You are here:

Pedagogy, Digital Learning Spaces, and Design: Lessons from Blended Learning
PROCEEDINGS

, , , , University of Alberta, Canada

E-Learn: World Conference on E-Learning in Corporate, Government, Healthcare, and Higher Education, in Kona, Hawaii, United States Publisher: Association for the Advancement of Computing in Education (AACE), San Diego, CA

Abstract

This paper shares lessons learned emerging from our ongoing experimental work within the blended learning environment. A rich description is provided of the development and implementation process across three diverse undergraduate courses for pre-service teacher education students. The learning design is made explicit and contextual, thereby serving as a lens through which to view implications for practice.

Citation

Hayward, D., Montgomery, A., Dunn, W. & Carbonaro, M. (2015). Pedagogy, Digital Learning Spaces, and Design: Lessons from Blended Learning. In Proceedings of E-Learn: World Conference on E-Learning in Corporate, Government, Healthcare, and Higher Education (pp. 114-119). Kona, Hawaii, United States: Association for the Advancement of Computing in Education (AACE). Retrieved February 17, 2019 from .

Keywords

View References & Citations Map

References

  1. Avramides, K., Hunter, J., Oliver, M. & Luckin, R. (2014). A method for teacher inquiry in cross-curricular projects: lessons from a case study. British Journal of Educational Technology. Doi:10.1111/bjet.1223ny
  2. Baker, J.W. (2000). The "classroom flip": Using web course management tools to become the guide by the side. 11th International Conference on College Teaching and Learning, Jacksonville, Florida.
  3. Burgstahler, S.E. (2010). Universal design in higher education. In S.E. Burgstahler, & R.C. Cory (Eds.), Universal design in higher education: From principles to practice (pp. 3-20). Cambridge, MA: Harvard Education
  4. Press.CAST (2011). Universal design for learning guidelines (version 2.0). Wakefield, MA: Centre for Applied Special Technology. Retrieved from http://www.cast.org/index.html
  5. Jordan, A. (2007). Introduction to inclusive education. Toronto, ON: Wiley.
  6. Kirkwood, A. & Price, L. (2014). Technology-enhanced learning and teaching in higher education: What is ‘enhanced’ and what do we know? A critical literature review. Learning, Media& Technology, 39, 6-36.
  7. Ladson-Billings, G. (1995). Toward a theory of culturally relevant pedagogy. American Educational Research Journal, 32, 465-491.
  8. Lee, G., Fong, W. & Gordon, J. (2013). Blended learning: the view is different from student, teacher or institution perspective. Hybrid Learning& Continuing Education, 356-363.
  9. McCarthy, S. & Samors, R. (2009). Online learning as a strategic asset. Volume 1: A resource for campus leaders. Washington DC: Association of Public Land Grant Institutions.
  10. Margayan, A., Littlejohn, A. & Vojt, G. (2011). Are digital natives a myth or reality? Students’ use of technologies for teaching and learning. Computers& Education, 56(2), 429-440. Doi:10.1016/J.compedu.2010.09.004Montgomery,A.P.,Dunn,W.,Hayward,D.V.,Carbonaro,M.& Amrhein, C.G. (in press). Blending for student engagement: Lessons learned for MOOCs and beyond. Australian Journal of Educational Technology.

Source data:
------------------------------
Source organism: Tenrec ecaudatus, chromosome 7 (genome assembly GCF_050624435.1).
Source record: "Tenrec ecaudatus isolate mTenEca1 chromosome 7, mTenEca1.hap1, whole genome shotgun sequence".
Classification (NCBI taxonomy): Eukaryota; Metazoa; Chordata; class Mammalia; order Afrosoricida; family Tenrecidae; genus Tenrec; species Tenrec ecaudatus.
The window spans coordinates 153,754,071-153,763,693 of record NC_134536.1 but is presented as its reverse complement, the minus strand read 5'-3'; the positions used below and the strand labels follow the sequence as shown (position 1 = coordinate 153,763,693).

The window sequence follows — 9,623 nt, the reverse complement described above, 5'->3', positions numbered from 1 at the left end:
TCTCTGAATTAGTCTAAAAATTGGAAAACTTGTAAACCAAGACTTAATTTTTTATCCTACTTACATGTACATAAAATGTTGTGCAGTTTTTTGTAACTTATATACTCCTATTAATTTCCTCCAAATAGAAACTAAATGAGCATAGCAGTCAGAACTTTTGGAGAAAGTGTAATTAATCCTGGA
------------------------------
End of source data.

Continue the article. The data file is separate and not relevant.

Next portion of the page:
11. Montgomery, A.P., Dunn, W., Hayward, D.V., Carbonaro, M., & Amrhein, C.G. (2013). Harmonizing the MOOC with the lessons of blended learning. Proceedings of the Beijing Forum: The Harmony of Civilizations and Prosperity for All 2013, (pp. 124 – 137). Peking University, Beijing, CN.
  12. Mor, Y. & Craft, B. (2012). Learning design: Reflections upon the current landscape. Research in Learning Technology, 20, 85-94. Doi:10.3402/rlt.v20i0.1919618,15-23.Doi:10.1016/J.iheduc.2012.12.001
  13. Moskal, P., Dziuban, C., & Hartman, J. (2013). Blended learning: A dangerous idea? Internet& Higher Education,
  14. Oliver, M. & Trigwell, K. (2005). Can blended learning be redeemed? E-Learning& Digital Media, 2(1), 17-26. Doi:10.2304/elea.2005.2.1.17
  15. Owston, R., York, D., & Murtha, S. (2013). Student perceptions and achievement in a blended learning strategic initiative. Internet& Higher Education, 18, 38-46.
  16. Prensky, M. (2001). Digital natives, digital immigrants. On the horizon, 9(5), 1-2. Doi.org/
  17. Rogers, E. (2003). Diffusion of innovations. New York, NY: Free Press.
  18. Rose, D.H., Harbour, W.S., Johnston, C.S., Daley, S.G., & Abarbanell, L. (2006). Universal design for learning in postsecondary education: Reflections and principles and their applications. Journal of Postsecondary Education and Disability, 19(2), 135-151.
  19. Schön, D. (1992). Designing as reflective conversation with the materials of a design. Research in Engineering Design, 3(3), 131-147.
  20. Stott, P. (2014). The perils of student engagement: Reflections of a ‘lonely, brave, and rather exposed’ online instructor. British Journal of Educational Technology. Doi:10.1111/bjet.12215
  21. Turney, C.S.M., Robinson, D., Lee, M., & Soutar, A. (2009). Using technology to direct learning in higher education: The way forward?. Active Learning in Higher Education, 10(1), 71-83. Doi:10.1177/1469787408100196
  22. Vaughan, N. (2007). Perspectives on blended learning in higher education. International Journal on Elearning, 6(1), 81-94.
  23. Vygotsky, L. (1978). Mind in society. Boston, MA: Harvard University Press.

These references have been extracted automatically and may have some errors. If you see a mistake in the references above, please contact info@learntechlib.org.